A file picture taken on June 5, 2014 shows an ultra Orthodox Jewish youth riding a push scooter past a building under construction in Ramat Shlomo, a Jewish settlement in the mainly Palestinian eastern sector of Jerusalem
A file picture taken on June 5, 2014 shows an ultra Orthodox Jewish youth riding a push scooter past a building under construction in Ramat Shlomo, a Jewish settlement in the mainly Palestinian eastern sector of Jerusalem © Ahmad Gharabli - AFP/File
A file picture taken on June 5, 2014 shows an ultra Orthodox Jewish youth riding a push scooter past a building under construction in Ramat Shlomo, a Jewish settlement in the mainly Palestinian eastern sector of Jerusalem
AFP
Last updated: November 4, 2014

Palestinians say Israel's new settler plan in Jerusalem is real "slap in face" at the US

Banner Icon Israeli plans for roughly 500 new settler homes in occupied east Jerusalem are a "slap in the face" of the United States and the international community, a top Palestinian official said.

Israel approved construction of the homes on Monday as chief Palestinian negotiator Saeb Erakat met US Secretary of State John Kerry in the United States, according to settlements watchdog Peace Now.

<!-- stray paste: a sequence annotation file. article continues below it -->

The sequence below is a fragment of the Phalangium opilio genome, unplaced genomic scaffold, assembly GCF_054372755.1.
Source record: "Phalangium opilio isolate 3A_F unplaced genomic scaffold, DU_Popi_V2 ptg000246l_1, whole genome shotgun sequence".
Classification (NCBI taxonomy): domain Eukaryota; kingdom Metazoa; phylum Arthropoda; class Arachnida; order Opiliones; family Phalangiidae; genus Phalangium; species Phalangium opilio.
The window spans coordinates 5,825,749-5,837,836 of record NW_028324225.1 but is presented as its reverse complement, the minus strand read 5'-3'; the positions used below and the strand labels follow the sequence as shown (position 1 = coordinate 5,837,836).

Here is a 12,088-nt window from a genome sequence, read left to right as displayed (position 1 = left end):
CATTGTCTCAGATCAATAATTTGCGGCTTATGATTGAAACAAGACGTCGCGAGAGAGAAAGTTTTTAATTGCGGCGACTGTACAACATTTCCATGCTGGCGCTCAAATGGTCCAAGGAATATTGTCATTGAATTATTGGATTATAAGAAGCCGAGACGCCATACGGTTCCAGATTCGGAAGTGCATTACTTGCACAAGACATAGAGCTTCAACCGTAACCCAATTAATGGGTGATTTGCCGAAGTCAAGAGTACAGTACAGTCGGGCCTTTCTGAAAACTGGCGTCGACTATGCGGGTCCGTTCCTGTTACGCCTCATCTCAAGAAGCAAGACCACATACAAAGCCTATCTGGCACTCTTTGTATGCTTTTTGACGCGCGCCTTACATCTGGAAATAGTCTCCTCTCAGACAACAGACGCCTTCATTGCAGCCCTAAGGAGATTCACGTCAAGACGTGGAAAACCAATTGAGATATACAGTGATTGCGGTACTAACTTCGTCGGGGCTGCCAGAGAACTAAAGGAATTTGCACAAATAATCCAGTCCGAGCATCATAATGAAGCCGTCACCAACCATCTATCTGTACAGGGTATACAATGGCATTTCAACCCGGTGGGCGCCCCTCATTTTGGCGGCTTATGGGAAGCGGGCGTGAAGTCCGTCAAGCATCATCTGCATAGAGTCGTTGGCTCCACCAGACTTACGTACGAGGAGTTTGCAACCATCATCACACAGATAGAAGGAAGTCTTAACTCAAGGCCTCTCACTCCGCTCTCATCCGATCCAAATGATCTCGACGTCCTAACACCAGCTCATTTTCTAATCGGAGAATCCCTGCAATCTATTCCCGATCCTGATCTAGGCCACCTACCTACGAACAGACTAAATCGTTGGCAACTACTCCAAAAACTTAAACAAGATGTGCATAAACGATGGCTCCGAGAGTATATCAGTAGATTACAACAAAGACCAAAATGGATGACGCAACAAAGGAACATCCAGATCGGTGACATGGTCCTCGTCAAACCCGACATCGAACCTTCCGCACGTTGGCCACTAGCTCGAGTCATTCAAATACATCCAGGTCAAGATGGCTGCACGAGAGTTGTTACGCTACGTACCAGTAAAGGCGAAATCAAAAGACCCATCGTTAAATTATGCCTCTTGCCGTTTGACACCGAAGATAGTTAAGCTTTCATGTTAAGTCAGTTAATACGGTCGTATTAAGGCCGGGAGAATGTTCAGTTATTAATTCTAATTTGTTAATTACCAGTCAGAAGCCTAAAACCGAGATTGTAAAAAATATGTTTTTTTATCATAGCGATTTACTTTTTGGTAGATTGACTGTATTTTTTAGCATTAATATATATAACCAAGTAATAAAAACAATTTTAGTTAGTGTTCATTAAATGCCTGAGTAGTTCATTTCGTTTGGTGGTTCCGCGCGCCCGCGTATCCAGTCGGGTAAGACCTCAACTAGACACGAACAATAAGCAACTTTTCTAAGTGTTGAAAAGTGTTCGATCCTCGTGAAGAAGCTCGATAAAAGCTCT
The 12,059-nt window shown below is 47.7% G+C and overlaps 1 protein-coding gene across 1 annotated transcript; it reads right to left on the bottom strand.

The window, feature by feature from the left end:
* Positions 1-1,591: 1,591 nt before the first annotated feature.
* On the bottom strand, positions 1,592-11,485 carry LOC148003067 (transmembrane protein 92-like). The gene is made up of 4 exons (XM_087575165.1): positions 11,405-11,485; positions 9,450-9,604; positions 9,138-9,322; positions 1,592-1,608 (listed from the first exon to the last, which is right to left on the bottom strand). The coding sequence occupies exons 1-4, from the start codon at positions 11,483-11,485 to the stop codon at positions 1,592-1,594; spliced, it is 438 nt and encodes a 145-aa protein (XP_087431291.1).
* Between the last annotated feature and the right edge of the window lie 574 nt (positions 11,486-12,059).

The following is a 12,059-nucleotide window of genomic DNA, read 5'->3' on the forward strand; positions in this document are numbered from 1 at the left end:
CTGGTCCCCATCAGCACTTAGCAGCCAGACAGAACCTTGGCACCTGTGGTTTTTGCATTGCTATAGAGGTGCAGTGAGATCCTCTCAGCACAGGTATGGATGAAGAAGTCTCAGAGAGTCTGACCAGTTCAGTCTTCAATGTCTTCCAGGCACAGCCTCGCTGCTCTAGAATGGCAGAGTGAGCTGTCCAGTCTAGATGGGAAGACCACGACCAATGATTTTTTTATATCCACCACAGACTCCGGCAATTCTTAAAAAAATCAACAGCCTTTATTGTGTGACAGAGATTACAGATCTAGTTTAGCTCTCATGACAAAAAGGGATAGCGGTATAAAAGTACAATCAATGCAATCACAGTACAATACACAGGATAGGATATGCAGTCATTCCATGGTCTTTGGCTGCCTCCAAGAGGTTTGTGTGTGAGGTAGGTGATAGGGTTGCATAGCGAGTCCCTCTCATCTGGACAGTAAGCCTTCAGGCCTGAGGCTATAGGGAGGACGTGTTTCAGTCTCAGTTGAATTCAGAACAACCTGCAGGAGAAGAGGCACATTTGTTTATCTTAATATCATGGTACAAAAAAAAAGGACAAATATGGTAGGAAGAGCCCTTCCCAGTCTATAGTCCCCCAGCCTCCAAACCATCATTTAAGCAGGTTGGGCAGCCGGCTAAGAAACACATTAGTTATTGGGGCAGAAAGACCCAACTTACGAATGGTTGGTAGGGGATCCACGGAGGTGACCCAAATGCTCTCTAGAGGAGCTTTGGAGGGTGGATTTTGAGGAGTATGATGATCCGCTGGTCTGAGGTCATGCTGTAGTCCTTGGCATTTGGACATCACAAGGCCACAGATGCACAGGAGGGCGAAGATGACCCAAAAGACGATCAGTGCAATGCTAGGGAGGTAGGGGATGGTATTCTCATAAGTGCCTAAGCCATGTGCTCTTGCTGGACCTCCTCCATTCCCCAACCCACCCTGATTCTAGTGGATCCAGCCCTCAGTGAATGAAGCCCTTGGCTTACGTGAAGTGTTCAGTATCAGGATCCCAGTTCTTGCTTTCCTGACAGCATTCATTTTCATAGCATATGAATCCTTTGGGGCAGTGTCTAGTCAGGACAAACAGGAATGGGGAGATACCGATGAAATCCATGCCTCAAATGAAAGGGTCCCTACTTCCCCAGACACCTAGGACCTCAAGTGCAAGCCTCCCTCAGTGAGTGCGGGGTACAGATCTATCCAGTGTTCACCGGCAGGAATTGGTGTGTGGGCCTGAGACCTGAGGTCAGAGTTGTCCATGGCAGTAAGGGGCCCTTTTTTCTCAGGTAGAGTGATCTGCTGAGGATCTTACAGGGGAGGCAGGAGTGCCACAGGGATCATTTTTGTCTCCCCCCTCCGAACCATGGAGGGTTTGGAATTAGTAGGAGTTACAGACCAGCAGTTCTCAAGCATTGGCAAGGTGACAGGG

"With the situation in occupied Jerusalem at boiling point, Israel's latest settlement announcement is a slap in the face to Kerry, to the international community, to the Palestinian people, and to peace," Erakat said in a statement late Monday.

The US and the international community have condemned repeated plans for new settler homes in east Jerusalem, which the Palestinians want as the capital of their future state.

Israel considers the whole of Jerusalem to be its undivided capital.

Israel captured the eastern sector of the city in 1967 and later annexed it, in a move never recognised by the international community.

Prime Minister Benjamin Netanyahu's office pledged on October 27 to build more than 1,000 new settler homes.

Jewish settlement building in east Jerusalem and the occupied West Bank has repeatedly derailed peace talks, most recently in April when nine months of US-brokered negotiations broke down.

"The message is clear," Erakat said.

"The Netanyahu government chooses settlements over negotiations, colonisation over the two-state solution, and apartheid over equality and coexistence," he added.

In the absence of negotiations, which have for decades failed to bring peace, the Palestinians are seeking a UN resolution giving a two-year deadline for Israel to end its occupation of the Palestinian territories.

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